For individuals suffering from pain and physical ailments, CBD can be one of the best choices for helping you fall asleep. Through several recent studies, CBD has been shown to help alleviate symptoms of PTSD, MS, inflammation, muscular and joint dysfunction, and of course, insomnia. This is because CBD can help to relieve pain, which can prove to be a serious inhibitor of sleep. CBD can be taken as a pill or through inhaling, which is sometimes a more effective way of inducing a restful state. However, pills can act more quickly on the brain than inhalation methods, which is a consideration for those seeking a faster cure for insomnia from CBD.
 N. M. Kogan, E. Melamed, E. Wasserman, B. Raphael, A. Breuer, K. S. Stok, R. Sondergaard, A. V. Escudero, S. Baraghithy, M. Attar-Namdar, S. Friedlander-Barenboim, N. Mathavan, H. Isaksson, R. Mechoulam, R. Müller, A. Bajayo, Y. Gabet, and I. Bab, “Cannabidiol, A Major Nonpsychotropic Cannabis Constituent, Enhances Fracture Healing and Stimulates Lysyl Hydroxylase Activity in Osteoblasts,” Journal of Mineral and Bone Research 30, no. 10 (October 2015): 1905–1913.
Serotonin is a neurotransmitter that affects mood, social behavior, sleep, memory, appetite, and sexual function. It is believed that anxiety and depression occur when the brain isn’t properly using serotonin. 5-HT1A is a subtype of serotonin receptor, and CBD oil enhances 5-HT1A transmission. This allows for your brain to make use of the serotonin in the synaptic space, instead of it just going back into the brain. This is what makes CBD oil regulate your mood and reduce anxiety.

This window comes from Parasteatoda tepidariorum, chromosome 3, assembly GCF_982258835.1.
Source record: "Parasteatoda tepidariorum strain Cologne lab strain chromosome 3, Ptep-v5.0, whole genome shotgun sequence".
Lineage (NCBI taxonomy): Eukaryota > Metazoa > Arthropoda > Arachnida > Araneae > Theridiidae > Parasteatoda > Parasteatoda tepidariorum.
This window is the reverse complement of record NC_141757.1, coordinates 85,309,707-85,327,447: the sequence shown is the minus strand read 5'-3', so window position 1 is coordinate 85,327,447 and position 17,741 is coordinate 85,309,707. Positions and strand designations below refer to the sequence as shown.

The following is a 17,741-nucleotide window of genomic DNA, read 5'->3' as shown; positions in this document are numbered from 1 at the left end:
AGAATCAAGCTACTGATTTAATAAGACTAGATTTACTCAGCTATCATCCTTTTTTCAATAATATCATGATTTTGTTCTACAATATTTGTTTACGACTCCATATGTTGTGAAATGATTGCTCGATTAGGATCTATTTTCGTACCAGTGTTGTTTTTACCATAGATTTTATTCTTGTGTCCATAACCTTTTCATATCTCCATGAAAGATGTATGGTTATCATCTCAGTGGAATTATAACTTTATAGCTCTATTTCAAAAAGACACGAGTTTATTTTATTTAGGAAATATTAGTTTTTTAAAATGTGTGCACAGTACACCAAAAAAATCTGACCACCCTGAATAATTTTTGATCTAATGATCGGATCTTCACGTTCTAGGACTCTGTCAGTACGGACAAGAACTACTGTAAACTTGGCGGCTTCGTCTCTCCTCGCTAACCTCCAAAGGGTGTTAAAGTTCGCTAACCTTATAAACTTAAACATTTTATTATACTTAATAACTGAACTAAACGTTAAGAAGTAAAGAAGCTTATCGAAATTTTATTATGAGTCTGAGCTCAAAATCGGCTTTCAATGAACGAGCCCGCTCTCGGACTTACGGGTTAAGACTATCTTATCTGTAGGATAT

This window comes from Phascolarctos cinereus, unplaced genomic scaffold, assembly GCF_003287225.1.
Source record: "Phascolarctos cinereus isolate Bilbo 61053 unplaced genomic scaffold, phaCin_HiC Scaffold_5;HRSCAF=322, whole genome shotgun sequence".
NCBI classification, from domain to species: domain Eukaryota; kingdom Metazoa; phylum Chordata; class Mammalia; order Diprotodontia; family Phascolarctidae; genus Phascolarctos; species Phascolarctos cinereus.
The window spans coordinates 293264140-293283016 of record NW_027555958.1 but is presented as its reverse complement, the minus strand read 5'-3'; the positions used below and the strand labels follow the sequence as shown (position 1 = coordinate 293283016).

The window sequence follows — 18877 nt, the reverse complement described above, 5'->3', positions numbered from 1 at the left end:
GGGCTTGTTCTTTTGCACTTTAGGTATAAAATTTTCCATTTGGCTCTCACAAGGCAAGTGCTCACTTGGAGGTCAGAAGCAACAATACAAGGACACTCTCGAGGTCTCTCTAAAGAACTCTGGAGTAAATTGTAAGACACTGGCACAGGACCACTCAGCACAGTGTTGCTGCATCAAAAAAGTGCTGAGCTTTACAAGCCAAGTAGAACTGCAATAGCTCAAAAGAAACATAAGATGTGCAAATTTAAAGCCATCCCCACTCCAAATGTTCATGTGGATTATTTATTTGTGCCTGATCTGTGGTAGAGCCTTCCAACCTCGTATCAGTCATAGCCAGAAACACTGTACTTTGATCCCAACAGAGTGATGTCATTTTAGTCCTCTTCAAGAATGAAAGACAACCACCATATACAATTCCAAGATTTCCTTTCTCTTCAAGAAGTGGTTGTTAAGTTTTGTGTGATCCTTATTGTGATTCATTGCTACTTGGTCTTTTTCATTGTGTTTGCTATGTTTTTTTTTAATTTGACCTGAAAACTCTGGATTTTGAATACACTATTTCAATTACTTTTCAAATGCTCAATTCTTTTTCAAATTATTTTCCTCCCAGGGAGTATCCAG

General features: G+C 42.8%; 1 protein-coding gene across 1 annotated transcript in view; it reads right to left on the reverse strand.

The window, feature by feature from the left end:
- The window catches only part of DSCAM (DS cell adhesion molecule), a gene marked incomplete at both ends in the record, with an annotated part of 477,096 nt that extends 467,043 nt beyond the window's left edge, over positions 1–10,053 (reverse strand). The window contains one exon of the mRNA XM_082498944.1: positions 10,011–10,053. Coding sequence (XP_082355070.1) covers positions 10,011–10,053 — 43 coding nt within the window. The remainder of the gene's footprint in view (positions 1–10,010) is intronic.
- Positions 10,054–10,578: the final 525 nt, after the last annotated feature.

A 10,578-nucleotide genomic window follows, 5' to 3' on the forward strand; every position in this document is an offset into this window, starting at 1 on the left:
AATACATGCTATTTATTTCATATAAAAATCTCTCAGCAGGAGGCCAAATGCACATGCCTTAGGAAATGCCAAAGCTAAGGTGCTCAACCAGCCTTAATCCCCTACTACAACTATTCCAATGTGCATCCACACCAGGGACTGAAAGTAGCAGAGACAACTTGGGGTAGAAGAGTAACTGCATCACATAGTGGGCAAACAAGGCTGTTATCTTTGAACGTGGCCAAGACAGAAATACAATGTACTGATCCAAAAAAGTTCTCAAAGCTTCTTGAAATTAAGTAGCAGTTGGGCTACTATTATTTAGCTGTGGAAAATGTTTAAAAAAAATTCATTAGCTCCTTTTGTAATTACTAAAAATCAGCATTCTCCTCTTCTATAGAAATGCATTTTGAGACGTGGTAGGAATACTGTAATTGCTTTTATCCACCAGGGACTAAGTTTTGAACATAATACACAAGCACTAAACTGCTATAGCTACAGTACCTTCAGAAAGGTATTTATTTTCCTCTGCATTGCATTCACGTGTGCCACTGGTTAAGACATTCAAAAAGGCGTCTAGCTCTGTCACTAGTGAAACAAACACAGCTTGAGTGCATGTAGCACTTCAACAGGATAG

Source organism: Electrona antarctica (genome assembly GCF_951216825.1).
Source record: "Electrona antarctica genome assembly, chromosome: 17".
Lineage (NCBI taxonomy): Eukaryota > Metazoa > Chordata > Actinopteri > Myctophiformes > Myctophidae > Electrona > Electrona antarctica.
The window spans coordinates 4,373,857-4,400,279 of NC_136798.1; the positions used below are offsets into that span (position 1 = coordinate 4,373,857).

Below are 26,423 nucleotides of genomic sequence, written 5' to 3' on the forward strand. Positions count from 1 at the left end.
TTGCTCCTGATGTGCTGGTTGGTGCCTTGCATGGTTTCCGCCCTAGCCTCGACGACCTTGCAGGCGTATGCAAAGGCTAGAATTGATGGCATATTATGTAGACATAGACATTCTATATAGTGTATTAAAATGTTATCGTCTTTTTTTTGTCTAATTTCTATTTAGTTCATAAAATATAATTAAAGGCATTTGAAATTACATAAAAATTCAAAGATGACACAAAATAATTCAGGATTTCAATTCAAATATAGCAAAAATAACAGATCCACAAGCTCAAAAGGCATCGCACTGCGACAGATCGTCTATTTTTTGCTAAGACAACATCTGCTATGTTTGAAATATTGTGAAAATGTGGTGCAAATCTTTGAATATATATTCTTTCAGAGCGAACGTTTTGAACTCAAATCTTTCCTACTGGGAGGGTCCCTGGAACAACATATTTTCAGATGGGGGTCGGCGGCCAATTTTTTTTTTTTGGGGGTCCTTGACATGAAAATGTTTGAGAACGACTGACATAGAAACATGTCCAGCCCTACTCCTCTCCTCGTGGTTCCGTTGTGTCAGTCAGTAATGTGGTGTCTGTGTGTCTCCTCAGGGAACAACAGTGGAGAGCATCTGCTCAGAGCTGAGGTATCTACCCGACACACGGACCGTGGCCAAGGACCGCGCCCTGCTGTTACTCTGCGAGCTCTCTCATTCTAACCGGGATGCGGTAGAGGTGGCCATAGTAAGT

Several studies assessed CBD using contextual fear conditioning. Briefly, this paradigm involves pairing a neutral context, the conditioned stimulus (CS), with an aversive unconditioned stimulus (US), a mild foot shock. After repeated pairings, the subject learns that the CS predicts the US, and subsequent CS presentation elicits freezing and other physiological responses. Systemic administration of CBD prior to CS re-exposure reduced conditioned cardiovascular responses , an effect reproduced by microinjection of CBD into the BNST, and partially mediated by 5-HT1AR activation . Similarly, CBD in the prelimbic cortex reduced conditioned freezing , an effect prevented by 5-HT1AR blockade . By contrast, CBD microinjection in the infralimbic cortex enhanced conditioned freezing . Finally, El Batsh et al.  reported that repeated CBD doses over 21 days, that is chronic as opposed to acute treatment, facilitated conditioned freezing. In this study, CBD was administered prior to conditioning rather than prior to re-exposure as in acute studies, thus further directly comparable studies are required.
In the United States, non-FDA approved CBD products are classified as Schedule I drugs under the Controlled Substances Act. This means that production, distribution, and possession of non-FDA approved CBD products is illegal under federal law. In addition, in 2016 the Drug Enforcement Administration added "marijuana extracts" to the list of Schedule I drugs, which it defined as "an extract containing one or more cannabinoids that has been derived from any plant of the genus Cannabis, other than the separated resin (whether crude or purified) obtained from the plant." Previously, CBD had simply been considered "marijuana", which is a Schedule I drug.